A Tennessee woman described her experience with a life-threatening medical condition that must remain untreated for now because hospitals in her area are clogged with unvaccinated COVID-19 patients.
Betsy Phillips, who writes for the Nashville Scene, published an op-ed in the Washington Post explaining her fear and frustration after a surgery that promised to allow her to breathe had to be postponed because hospitals in her state are overwhelmed by COVID-19 patients, most of whom weren't vaccinated against the coronavirus.
"I'm scared," Phillips writes. "I'm vaccinated, but a breakthrough case would be dangerous for me. I'm bone-deep disappointed. But mostly, I am angry. I did everything I was asked to do to avoid catching or spreading COVID-19. I wanted to do my part to end this crisis. Now, I wonder: Are there any circumstances under which my neighbors would do the same to keep me safe?"
Phillips developed golf ball-sized lump on the front of her throat overnight on Jan. 3, and after eight months of doctor visits, breathing difficulties and oozing discharge, she was set to have surgery Sept. 10 after finally getting a diagnosis.
"It took until August for a doctor at Vanderbilt University Medical Center to come up with a definitive diagnosis: granulomatous disease from histoplasmosis," Phillips writes. "In laymen's terms, my immune system is torturing me because it went haywire in reaction to a fungus. Surgery promised to immediately improve my ability to breathe, and to heal my neck."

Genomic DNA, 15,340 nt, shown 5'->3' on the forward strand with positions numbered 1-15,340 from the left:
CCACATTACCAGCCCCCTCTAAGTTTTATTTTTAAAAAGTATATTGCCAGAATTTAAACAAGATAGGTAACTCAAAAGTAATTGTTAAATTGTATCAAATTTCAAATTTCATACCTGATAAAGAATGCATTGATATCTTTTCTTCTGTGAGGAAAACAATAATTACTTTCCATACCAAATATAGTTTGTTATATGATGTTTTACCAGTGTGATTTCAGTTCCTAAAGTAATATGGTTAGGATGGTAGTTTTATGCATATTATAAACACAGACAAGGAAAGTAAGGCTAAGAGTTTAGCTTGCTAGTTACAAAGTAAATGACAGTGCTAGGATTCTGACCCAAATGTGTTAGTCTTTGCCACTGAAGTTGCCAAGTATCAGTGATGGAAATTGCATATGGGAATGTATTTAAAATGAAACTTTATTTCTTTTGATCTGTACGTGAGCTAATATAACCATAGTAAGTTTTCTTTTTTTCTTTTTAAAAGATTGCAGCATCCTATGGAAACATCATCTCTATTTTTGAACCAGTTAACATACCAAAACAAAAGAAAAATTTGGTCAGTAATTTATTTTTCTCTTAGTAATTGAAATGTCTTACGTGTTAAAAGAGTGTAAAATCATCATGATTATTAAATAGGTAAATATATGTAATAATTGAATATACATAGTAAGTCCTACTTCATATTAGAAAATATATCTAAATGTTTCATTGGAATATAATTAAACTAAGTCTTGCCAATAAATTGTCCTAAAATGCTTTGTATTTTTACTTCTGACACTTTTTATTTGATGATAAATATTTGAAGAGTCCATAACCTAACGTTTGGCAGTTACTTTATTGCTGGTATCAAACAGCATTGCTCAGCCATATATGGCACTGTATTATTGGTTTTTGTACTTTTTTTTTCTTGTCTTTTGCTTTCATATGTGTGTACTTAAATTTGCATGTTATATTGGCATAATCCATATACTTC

She asked at that time if her surgery might be postponed for COVID-19 patients, but the doctor assured her that her procedure would be among the last taken off the calendar because her condition was life-threatening, but that's exactly what happened.
"Our hospitals are full of people who are very sick and dying because they couldn't be bothered to get one of three safe and effective vaccines — or at the very least stay home as much as possible and wear masks when they had to go out," Phillips writes. "They wouldn't do their civic duty, but they get access to hospitals in front of those of us who did."
Phillips understands why doctors can't refuse to treat patients with some illnesses, even if they refused to take common-sense precautions, but the experience is frustrating, painful and terrifying.
"I'm still so very angry that people who put their feelings before others' well-being get to be first in the hospitals," Phillips writes.
"The people who arrogantly claim that their choices not to be vaccinated and take precautions against COVID-19 have no effect on anyone else need to know that isn't true. I'm one of the people they're hurting," she adds. "What will it take to make them stop?"